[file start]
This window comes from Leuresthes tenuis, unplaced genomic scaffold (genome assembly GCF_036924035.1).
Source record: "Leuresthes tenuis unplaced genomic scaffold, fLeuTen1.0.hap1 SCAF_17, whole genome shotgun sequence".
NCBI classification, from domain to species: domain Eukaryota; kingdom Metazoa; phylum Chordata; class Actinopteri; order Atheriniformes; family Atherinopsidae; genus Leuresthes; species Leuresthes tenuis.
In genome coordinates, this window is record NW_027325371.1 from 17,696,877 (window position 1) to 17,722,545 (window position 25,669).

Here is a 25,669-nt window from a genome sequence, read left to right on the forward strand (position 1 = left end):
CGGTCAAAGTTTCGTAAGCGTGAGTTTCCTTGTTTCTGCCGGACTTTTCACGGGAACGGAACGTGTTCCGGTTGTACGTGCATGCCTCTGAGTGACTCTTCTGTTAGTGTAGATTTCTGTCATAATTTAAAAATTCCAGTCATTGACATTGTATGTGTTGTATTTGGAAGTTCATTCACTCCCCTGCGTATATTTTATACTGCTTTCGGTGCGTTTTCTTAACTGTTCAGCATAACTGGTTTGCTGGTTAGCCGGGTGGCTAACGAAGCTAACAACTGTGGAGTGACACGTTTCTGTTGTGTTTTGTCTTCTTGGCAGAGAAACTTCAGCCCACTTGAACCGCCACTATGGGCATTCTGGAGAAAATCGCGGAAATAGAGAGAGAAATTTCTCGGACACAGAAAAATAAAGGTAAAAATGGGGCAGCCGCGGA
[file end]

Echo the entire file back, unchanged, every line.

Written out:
This window comes from Leuresthes tenuis, unplaced genomic scaffold (genome assembly GCF_036924035.1).
Source record: "Leuresthes tenuis unplaced genomic scaffold, fLeuTen1.0.hap1 SCAF_17, whole genome shotgun sequence".
NCBI classification, from domain to species: domain Eukaryota; kingdom Metazoa; phylum Chordata; class Actinopteri; order Atheriniformes; family Atherinopsidae; genus Leuresthes; species Leuresthes tenuis.
In genome coordinates, this window is record NW_027325371.1 from 17,696,877 (window position 1) to 17,722,545 (window position 25,669).

Here is a 25,669-nt window from a genome sequence, read left to right on the forward strand (position 1 = left end):
CGGTCAAAGTTTCGTAAGCGTGAGTTTCCTTGTTTCTGCCGGACTTTTCACGGGAACGGAACGTGTTCCGGTTGTACGTGCATGCCTCTGAGTGACTCTTCTGTTAGTGTAGATTTCTGTCATAATTTAAAAATTCCAGTCATTGACATTGTATGTGTTGTATTTGGAAGTTCATTCACTCCCCTGCGTATATTTTATACTGCTTTCGGTGCGTTTTCTTAACTGTTCAGCATAACTGGTTTGCTGGTTAGCCGGGTGGCTAACGAAGCTAACAACTGTGGAGTGACACGTTTCTGTTGTGTTTTGTCTTCTTGGCAGAGAAACTTCAGCCCACTTGAACCGCCACTATGGGCATTCTGGAGAAAATCGCGGAAATAGAGAGAGAAATTTCTCGGACACAGAAAAATAAAGGTAAAAATGGGGCAGCCGCGGA